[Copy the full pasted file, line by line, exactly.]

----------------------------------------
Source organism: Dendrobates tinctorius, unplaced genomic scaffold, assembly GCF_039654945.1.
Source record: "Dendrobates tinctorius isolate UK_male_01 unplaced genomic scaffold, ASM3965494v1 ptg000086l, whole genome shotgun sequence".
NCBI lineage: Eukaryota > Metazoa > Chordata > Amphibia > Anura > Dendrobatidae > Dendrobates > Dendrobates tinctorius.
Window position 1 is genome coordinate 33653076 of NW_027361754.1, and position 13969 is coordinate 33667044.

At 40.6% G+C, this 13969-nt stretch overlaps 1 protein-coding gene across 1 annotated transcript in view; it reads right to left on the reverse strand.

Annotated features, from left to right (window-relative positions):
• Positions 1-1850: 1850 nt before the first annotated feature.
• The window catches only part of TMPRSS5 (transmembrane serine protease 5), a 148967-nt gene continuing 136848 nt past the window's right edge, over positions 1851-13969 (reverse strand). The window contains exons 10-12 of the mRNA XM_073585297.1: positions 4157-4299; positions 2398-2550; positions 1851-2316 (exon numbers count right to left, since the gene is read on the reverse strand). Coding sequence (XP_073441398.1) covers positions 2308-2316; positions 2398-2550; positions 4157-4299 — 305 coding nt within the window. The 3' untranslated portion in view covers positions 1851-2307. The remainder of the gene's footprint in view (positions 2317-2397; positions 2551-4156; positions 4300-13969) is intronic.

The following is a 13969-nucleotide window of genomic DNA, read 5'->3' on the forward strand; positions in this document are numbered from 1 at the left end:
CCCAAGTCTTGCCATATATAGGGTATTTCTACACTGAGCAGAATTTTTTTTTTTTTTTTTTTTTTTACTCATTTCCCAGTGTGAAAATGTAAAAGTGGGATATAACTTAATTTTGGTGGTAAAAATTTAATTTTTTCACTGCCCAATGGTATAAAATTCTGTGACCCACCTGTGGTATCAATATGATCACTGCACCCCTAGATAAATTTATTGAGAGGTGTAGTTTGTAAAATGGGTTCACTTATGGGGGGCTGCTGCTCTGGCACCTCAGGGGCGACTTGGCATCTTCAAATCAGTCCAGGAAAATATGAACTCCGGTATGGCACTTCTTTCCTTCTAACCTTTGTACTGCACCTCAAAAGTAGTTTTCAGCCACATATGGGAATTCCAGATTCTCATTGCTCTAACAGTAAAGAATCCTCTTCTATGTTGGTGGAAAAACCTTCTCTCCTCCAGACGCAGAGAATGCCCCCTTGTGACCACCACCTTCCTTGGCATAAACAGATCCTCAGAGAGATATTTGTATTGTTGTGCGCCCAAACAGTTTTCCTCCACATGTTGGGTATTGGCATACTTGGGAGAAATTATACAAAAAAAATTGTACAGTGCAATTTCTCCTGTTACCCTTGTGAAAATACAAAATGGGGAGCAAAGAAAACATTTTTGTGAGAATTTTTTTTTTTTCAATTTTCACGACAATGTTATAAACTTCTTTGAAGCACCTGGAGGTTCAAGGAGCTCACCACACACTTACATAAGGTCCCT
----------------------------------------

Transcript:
Source organism: Dendrobates tinctorius, unplaced genomic scaffold, assembly GCF_039654945.1.
Source record: "Dendrobates tinctorius isolate UK_male_01 unplaced genomic scaffold, ASM3965494v1 ptg000086l, whole genome shotgun sequence".
NCBI lineage: Eukaryota > Metazoa > Chordata > Amphibia > Anura > Dendrobatidae > Dendrobates > Dendrobates tinctorius.
Window position 1 is genome coordinate 33653076 of NW_027361754.1, and position 13969 is coordinate 33667044.

At 40.6% G+C, this 13969-nt stretch overlaps 1 protein-coding gene across 1 annotated transcript in view; it reads right to left on the reverse strand.

Annotated features, from left to right (window-relative positions):
• Positions 1-1850: 1850 nt before the first annotated feature.
• The window catches only part of TMPRSS5 (transmembrane serine protease 5), a 148967-nt gene continuing 136848 nt past the window's right edge, over positions 1851-13969 (reverse strand). The window contains exons 10-12 of the mRNA XM_073585297.1: positions 4157-4299; positions 2398-2550; positions 1851-2316 (exon numbers count right to left, since the gene is read on the reverse strand). Coding sequence (XP_073441398.1) covers positions 2308-2316; positions 2398-2550; positions 4157-4299 — 305 coding nt within the window. The 3' untranslated portion in view covers positions 1851-2307. The remainder of the gene's footprint in view (positions 2317-2397; positions 2551-4156; positions 4300-13969) is intronic.

The following is a 13969-nucleotide window of genomic DNA, read 5'->3' on the forward strand; positions in this document are numbered from 1 at the left end:
CCCAAGTCTTGCCATATATAGGGTATTTCTACACTGAGCAGAATTTTTTTTTTTTTTTTTTTTTTTACTCATTTCCCAGTGTGAAAATGTAAAAGTGGGATATAACTTAATTTTGGTGGTAAAAATTTAATTTTTTCACTGCCCAATGGTATAAAATTCTGTGACCCACCTGTGGTATCAATATGATCACTGCACCCCTAGATAAATTTATTGAGAGGTGTAGTTTGTAAAATGGGTTCACTTATGGGGGGCTGCTGCTCTGGCACCTCAGGGGCGACTTGGCATCTTCAAATCAGTCCAGGAAAATATGAACTCCGGTATGGCACTTCTTTCCTTCTAACCTTTGTACTGCACCTCAAAAGTAGTTTTCAGCCACATATGGGAATTCCAGATTCTCATTGCTCTAACAGTAAAGAATCCTCTTCTATGTTGGTGGAAAAACCTTCTCTCCTCCAGACGCAGAGAATGCCCCCTTGTGACCACCACCTTCCTTGGCATAAACAGATCCTCAGAGAGATATTTGTATTGTTGTGCGCCCAAACAGTTTTCCTCCACATGTTGGGTATTGGCATACTTGGGAGAAATTATACAAAAAAAATTGTACAGTGCAATTTCTCCTGTTACCCTTGTGAAAATACAAAATGGGGAGCAAAGAAAACATTTTTGTGAGAATTTTTTTTTTTTCAATTTTCACGACAATGTTATAAACTTCTTTGAAGCACCTGGAGGTTCAAGGAGCTCACCACACACTTACATAAGGTCCCT